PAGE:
Out-of-state transfers

Out-of-state transfers typically involve having a car title in one state and transferring that title to another state. If you’re moving to another state or buying a car from another state, you might have to do an out-of-state transfer.

The steps for completing an out-of-state transfer can vary by state, so be sure to check the requirements in your state. Common requirements include having the out-of-state title, filling out a title application form in the new state, and getting your vehicle inspected if needed.

Transfers from a deceased owner

A transfer from a deceased owner can occur if you inherit a vehicle from a dead friend or relative. To take ownership of the vehicle, you have to get your name on the title, which is of course more challenging in this scenario.

The requirements for transferring a car title can vary depending on the state you live in and the situation. You most commonly need a copy of the death certificate of the deceased individual, but you may also need a court letter specifying certain information about the estate of the deceased. Check with your state’s DMV office to see what documents are required in your state for this type of transfer.

How to transfer your car title if you’ve lost it

A car title is often nothing more than a piece of paper, which makes it easy to lose or misplace. If you want to sell your vehicle but can’t find your car title, you’ll have to contact your local DMV before you can transfer ownership of the vehicle. This is because you’ll need a duplicate or replacement car title issued before you can go through with the transfer.

The process for replacing your car title can vary, so check the DMV website for your state to see the steps. It’s not uncommon to have to fill out and submit a form or two, as well as pay a duplicate title fee.

Keep in mind that the process for getting a duplicate title may take some time, possibly a week or more. Figure this processing time into your plans if you’re looking to sell your vehicle soon.

How much it costs to sign over your car title

The cost to transfer or sign over your car title to someone else can depend on where you live and the type of vehicle being transferred. Here are a few costs you might have to consider when transferring a car title:

  • Transfer fee: Your state may require a flat transfer fee to transfer your car title to someone else. The amount of this fee varies by state. For example, California charges $15, but New York charges $10.
  • Sales tax: You typically have to pay sales and/or use tax when registering a vehicle you bought from a private seller. If you buy a vehicle from a dealer, the sales tax is typically paid to the dealer. The sales tax is based on the purchase price of the vehicle. Some states don’t require sales tax to be collected on private party vehicle sales or gifts.
  • Notarized bill of sale: If you live in a state that requires a notarized bill of sale to accompany a car title during a transfer of ownership, you likely have to pay to get the bill of sale notarized. Getting a document notarized doesn’t typically cost more than $10 or $15.
  • Inspection and/or emissions: Certain states may require a vehicle safety inspection or a smog check (emissions test) before a transfer of ownership can be completed with a car registration. These fees can vary depending on the state and the business administering the tests. For example, emission inspections fees in Utah generally range from $20 to $30.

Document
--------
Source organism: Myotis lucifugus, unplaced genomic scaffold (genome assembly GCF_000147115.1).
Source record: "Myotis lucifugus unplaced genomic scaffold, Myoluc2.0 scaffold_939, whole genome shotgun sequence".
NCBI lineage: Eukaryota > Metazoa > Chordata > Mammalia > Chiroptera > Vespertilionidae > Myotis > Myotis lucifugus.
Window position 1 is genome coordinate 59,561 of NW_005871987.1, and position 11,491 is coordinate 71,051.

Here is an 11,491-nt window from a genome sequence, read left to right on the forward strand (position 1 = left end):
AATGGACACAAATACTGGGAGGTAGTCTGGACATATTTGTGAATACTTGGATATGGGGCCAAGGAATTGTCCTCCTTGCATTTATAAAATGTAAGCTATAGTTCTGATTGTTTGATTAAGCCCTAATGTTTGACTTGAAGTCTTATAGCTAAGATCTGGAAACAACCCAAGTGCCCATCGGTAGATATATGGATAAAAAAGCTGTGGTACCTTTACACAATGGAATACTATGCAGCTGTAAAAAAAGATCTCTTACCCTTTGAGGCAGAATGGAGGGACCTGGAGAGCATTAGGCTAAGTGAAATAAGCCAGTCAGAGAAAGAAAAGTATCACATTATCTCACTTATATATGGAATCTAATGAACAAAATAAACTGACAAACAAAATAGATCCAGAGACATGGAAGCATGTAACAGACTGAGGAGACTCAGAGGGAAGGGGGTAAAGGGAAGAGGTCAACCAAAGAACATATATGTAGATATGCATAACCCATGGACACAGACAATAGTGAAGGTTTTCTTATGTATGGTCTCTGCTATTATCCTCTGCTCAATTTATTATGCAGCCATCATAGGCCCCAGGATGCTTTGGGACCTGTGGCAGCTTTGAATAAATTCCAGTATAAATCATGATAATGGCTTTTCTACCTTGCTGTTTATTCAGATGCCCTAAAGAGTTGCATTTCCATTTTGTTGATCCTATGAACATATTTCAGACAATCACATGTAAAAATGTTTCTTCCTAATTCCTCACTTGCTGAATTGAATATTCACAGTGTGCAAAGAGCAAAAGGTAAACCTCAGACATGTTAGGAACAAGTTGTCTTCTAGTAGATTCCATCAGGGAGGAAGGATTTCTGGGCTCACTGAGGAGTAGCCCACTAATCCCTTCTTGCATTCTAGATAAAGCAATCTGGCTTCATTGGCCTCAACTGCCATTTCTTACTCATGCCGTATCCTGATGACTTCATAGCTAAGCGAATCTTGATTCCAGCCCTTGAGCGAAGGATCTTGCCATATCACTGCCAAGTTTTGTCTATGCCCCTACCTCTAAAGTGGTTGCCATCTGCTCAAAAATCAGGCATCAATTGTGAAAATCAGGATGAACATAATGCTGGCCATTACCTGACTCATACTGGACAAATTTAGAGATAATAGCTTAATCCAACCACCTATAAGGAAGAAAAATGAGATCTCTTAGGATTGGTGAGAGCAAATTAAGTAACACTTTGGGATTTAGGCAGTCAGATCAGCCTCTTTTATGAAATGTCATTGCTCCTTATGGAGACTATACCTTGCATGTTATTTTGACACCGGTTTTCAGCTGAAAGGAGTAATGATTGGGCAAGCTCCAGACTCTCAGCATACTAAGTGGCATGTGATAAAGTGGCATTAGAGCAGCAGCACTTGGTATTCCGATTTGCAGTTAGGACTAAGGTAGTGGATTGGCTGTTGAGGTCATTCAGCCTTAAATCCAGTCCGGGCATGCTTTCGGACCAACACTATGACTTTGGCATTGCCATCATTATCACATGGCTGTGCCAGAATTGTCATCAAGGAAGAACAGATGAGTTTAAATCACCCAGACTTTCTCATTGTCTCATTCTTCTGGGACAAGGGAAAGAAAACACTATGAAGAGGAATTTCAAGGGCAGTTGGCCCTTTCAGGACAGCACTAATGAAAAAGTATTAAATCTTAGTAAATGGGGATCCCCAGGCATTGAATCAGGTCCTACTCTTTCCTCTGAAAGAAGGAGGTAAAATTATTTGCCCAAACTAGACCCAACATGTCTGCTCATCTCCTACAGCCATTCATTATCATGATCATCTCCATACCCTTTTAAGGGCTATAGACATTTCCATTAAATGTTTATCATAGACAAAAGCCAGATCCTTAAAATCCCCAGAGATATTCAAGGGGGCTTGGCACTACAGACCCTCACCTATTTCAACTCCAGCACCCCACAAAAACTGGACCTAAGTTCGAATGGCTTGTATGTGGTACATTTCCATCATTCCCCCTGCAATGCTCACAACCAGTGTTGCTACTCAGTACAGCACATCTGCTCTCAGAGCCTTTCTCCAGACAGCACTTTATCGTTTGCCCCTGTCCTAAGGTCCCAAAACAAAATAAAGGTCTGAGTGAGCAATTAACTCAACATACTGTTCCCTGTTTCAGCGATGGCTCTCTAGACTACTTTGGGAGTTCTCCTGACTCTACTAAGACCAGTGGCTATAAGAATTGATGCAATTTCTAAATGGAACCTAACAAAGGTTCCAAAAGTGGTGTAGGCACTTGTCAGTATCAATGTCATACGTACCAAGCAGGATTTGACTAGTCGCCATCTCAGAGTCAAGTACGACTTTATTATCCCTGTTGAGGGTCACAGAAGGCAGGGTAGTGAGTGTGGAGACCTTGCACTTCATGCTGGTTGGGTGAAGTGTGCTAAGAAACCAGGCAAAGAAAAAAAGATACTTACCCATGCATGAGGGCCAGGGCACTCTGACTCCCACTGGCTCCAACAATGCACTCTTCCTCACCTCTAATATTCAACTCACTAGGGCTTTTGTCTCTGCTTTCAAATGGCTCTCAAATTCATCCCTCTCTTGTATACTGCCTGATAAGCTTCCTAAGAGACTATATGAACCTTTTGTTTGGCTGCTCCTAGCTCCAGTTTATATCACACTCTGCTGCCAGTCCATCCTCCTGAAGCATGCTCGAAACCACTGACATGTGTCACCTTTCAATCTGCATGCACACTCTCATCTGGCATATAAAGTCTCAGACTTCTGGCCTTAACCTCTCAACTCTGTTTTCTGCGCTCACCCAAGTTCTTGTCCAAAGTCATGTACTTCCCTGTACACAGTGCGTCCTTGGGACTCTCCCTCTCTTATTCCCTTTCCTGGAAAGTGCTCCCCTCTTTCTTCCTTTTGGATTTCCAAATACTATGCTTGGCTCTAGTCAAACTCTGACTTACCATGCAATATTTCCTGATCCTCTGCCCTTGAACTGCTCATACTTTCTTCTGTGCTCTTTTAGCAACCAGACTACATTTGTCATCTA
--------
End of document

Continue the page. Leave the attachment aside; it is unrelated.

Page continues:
FAQs

When I transfer my car title, do I keep my license plates?

It may depend on where you live, but some states recommend you remove your license plates from a vehicle when you transfer the car title to someone else. This is because the new owner will receive their own set of plates when they register the car. It also protects you from receiving parking or traffic violations from someone else using a vehicle with your plates on them. In other states, like California, the plates are required to remain with the vehicle unless you make a special request.

Can you change titles online?

Yes, you can change titles online if the state you live in offers online title transfer. For example, California offers online title transfers, but you’ll need certain information and documentation. This includes the signed certificate of title, your personal information, and the vehicle’s information.

What happens if a buyer never registers a car you sold them?

If a buyer never registers a car you sold them, it’s likely the state the car is registered in will recognize you as the legal owner of the vehicle. This can cause problems if the vehicle is then involved in parking or traffic violations.

You can’t force someone to register the vehicle, but you can take steps to ensure you have the legal documentation to prove you sold the vehicle and transferred ownership. This could include the signed certificate of title, as well as a signed bill of sale. In some states, it could be as simple as reporting the sale of the vehicle, which you might be able to do online.


Bottom line

Knowing how to transfer a car title can come in handy if you’re in the process of buying or selling a vehicle. Having this knowledge allows you to approach the process with more confidence because you’ll already know what steps you have to take.

And if you’re transferring a car title because you’re getting a new car, make sure you also search around for the best insurance policy for your new vehicle. This can help you save money after you’ve likely spent money on different costs, such as title and registration fees.

To compare what’s available in your area from different providers, check out our list of the best car insurance companies.

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Author Details

Ben Walker, CEPF, CFEI® Ben Walker, CEPF, CFEI®, is a Senior Credit Cards Writer at FinanceBuzz. For over a decade, he's leveraged credit card points and miles to travel the world. His expertise extends to other areas of personal finance — including loans, insurance, investing, and real estate — and you can find his insights on The Washington Post, Debt.com, Yahoo! Finance, and Fox Business.